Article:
When the band finally went on, the blastbeats shuddered the floor. Rhoda didn’t want to get sucked into the crowd. She tried hugging closer to one of the structural beams holding the roof up, but kids piled behind her in layers, jamming her into the swaying tide of bodies.
Coat pockets zipped to keep her wallet from flying out, she fiddled with a little tiny plastic case with foam earplugs. Why did they make these so hard to open?Her tinnitus was going to rage. One plug kept falling out. She tried pinching the foam into a little dart so it would expand in her ear properly. But then she realized she wasn’t surging shoulder-to-shoulder anymore. She was standing in the open. Shit.
Rhoda listed backwards against the wall of the open mosh pit but someone shoved her forwards again, snapping her head back. And like that, she was in the melee. Furious, she glanced over her shoulder and there was Ballbreaker, cackling where she had just stood. Rhoda came around the circle, ready to grab a handful of that bitch’s hair, but she had already sunk back into the crowd like a rogue commando.
Then she saw it—the Frame—hovering at the opposite edge of the mosh pit, as if it were waiting for Rhoda to orbit again. Fists and elbows and foreheads collided through its blue lines as if it wasn’t there, but she knew what would happen if she passed through.
“Let me out,” she yelled over the shredding demon riffs, sidestepping two zit-faced kids swinging each other around like a bolo. Someone pulled her into the seam between the standing area and the stage. Bodies leapt overhead. One kick-surfed across the crowd on a boogie-board. Ducking a boot, Rhoda pressed against the barricade and inched towards the side of the stage. She couldn’t see the Frame. Where did it go?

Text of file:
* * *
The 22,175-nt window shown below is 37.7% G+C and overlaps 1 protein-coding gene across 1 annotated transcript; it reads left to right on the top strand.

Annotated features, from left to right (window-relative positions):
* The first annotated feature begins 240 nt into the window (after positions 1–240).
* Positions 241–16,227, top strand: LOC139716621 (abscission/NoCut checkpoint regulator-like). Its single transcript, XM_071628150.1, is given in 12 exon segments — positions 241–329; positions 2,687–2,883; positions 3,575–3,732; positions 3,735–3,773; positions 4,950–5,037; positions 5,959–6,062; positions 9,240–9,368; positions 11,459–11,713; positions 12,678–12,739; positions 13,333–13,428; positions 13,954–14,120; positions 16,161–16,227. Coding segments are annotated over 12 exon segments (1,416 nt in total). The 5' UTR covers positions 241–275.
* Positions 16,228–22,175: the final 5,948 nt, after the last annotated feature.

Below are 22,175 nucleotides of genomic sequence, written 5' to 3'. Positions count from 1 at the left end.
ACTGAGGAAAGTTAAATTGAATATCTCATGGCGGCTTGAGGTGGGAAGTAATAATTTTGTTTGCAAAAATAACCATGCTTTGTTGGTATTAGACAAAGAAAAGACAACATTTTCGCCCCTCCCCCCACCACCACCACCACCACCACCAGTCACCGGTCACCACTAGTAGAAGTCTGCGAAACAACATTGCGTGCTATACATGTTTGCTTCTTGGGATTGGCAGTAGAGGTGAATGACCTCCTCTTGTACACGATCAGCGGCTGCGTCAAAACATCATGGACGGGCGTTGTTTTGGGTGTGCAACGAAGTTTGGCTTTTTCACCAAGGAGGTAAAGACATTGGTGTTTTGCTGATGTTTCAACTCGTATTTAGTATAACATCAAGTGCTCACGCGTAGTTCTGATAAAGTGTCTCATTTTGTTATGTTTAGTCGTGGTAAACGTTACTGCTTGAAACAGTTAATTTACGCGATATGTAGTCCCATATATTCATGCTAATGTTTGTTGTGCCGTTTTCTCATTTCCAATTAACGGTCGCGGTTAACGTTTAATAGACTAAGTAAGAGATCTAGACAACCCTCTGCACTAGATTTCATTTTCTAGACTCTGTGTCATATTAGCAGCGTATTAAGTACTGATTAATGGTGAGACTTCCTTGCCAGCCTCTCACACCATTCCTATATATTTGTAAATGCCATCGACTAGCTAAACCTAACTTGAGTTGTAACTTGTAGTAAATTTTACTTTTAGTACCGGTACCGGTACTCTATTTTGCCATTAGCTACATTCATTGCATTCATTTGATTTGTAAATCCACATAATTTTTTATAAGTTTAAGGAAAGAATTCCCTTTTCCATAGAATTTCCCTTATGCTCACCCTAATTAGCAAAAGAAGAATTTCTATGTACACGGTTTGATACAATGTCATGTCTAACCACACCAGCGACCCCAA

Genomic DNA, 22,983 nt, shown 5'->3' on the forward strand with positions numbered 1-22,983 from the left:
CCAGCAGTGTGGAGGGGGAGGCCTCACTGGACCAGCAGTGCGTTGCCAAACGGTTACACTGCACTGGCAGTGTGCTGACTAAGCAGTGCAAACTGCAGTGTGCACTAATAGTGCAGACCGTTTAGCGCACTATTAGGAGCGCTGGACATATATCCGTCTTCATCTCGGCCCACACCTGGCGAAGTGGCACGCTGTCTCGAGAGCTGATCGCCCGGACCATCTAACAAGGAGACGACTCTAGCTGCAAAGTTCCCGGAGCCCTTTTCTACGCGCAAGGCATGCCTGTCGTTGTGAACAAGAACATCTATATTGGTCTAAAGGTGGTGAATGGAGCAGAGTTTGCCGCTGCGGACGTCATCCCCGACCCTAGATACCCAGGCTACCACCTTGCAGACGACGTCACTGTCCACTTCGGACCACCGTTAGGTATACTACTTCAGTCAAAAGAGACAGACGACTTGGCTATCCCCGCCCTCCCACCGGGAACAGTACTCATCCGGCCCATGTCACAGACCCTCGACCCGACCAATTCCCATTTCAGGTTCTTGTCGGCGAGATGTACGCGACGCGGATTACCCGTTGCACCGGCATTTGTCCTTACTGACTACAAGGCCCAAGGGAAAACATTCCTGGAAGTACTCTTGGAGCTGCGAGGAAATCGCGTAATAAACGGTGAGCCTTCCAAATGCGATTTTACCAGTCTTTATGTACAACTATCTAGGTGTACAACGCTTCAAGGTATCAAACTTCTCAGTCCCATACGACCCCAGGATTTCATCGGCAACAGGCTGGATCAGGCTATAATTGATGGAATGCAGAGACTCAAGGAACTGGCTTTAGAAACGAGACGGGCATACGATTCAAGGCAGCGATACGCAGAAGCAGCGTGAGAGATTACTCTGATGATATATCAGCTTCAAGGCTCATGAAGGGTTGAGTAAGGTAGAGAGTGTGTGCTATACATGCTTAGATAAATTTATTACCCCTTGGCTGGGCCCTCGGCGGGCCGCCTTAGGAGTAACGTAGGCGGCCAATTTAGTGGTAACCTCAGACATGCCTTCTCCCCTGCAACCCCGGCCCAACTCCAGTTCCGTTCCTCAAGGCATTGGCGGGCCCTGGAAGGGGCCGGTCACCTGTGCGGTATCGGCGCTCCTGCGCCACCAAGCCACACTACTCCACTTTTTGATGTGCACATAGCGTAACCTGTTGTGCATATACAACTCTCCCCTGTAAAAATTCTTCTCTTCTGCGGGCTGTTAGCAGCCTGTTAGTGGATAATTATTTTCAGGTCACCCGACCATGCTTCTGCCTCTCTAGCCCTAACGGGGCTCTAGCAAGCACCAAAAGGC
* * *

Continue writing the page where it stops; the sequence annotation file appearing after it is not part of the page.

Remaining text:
The line to the women’s bathroom was a single-file of hairsprayed shag cuts, crimped strands, some Farrah Fawcett blowouts jiggling over denim vests matted with patches. Raiders jackets bedazzled with rhinestones. A girl with black lipstick and a belt resembling a bandolier of bullets hollered, “Good freaking luck. This line ain’t moving.”
The men’s restroom looked like someone blew their nose in a shoe box. One dude leaned his head over the urinal, swaying with closed eyes and missing the porcelain. Rhoda barricaded herself in the last stall, crouched over the toilet with the seat down. She needed to decompress. To think. She needed to find Pink Smitty before he got too drunk on the beer he snuck in. He’d given her his keys in case he got too blitzed, or they fell out of his pockets like last time and—the keys! She could just wait the drama out in the battlewagon.
Rhoda kicked the stall door open, checked her eyes and teeth in the slimy mirror, but when she elbowed through the men’s room, a freak-shudder somersaulted in her chest. There was Chuckley, leaning beside the hallway payphone, still wearing his roadie back brace over a threadbare DRI shirt.
Moser, to his right, caught her slinking out and back-handed Chuckley in the chest. “Check it.”
Rhoda kept walking. The back exit with the crash bar would put her in the alley and she could lose him in the parking lot and—
A hand on her arm spun her and she flailed get the fuck off.
“Just, come on!” Chuckley laughed, as if she were overreacting. “I’ve been trying to reach you.”
“Yeah, my mom said you won’t stop stalking.”
“You’re never home. We need to talk.”
“I don’t want to talk to you.”
“Yeah, but,” another hand on her arm spun her around again. “But we kind of have to, wouldn’t you say? My lawyer says—”
“You don’t have a lawyer. Otherwise your lawyer would’ve written that letter, not you, loser.”
Chuckley leaned back at that one, laughing to the people leaning along the hallway, squinting with his hands up like you got me. Look everyone, she got me. She’s a smart one, huh?
“Stop coming by my mom’s house. And put a leash on Ballbreaker. Girl needs her shots.”